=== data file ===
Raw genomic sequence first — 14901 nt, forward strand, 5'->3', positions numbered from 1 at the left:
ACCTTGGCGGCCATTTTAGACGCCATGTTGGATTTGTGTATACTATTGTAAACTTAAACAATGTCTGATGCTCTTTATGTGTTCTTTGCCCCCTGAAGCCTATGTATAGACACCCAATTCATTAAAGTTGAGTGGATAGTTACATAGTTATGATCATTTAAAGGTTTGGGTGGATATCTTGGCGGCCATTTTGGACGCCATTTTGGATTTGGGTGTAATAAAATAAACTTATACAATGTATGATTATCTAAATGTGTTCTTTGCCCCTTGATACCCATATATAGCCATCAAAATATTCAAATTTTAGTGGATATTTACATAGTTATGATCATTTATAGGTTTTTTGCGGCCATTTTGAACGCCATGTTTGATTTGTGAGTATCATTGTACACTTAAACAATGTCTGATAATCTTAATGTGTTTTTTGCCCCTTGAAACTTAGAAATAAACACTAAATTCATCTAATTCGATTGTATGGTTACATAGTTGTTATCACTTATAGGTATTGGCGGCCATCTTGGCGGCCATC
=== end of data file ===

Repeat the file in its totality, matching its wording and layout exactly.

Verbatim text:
Raw genomic sequence first — 14901 nt, forward strand, 5'->3', positions numbered from 1 at the left:
ACCTTGGCGGCCATTTTAGACGCCATGTTGGATTTGTGTATACTATTGTAAACTTAAACAATGTCTGATGCTCTTTATGTGTTCTTTGCCCCCTGAAGCCTATGTATAGACACCCAATTCATTAAAGTTGAGTGGATAGTTACATAGTTATGATCATTTAAAGGTTTGGGTGGATATCTTGGCGGCCATTTTGGACGCCATTTTGGATTTGGGTGTAATAAAATAAACTTATACAATGTATGATTATCTAAATGTGTTCTTTGCCCCTTGATACCCATATATAGCCATCAAAATATTCAAATTTTAGTGGATATTTACATAGTTATGATCATTTATAGGTTTTTTGCGGCCATTTTGAACGCCATGTTTGATTTGTGAGTATCATTGTACACTTAAACAATGTCTGATAATCTTAATGTGTTTTTTGCCCCTTGAAACTTAGAAATAAACACTAAATTCATCTAATTCGATTGTATGGTTACATAGTTGTTATCACTTATAGGTATTGGCGGCCATCTTGGCGGCCATC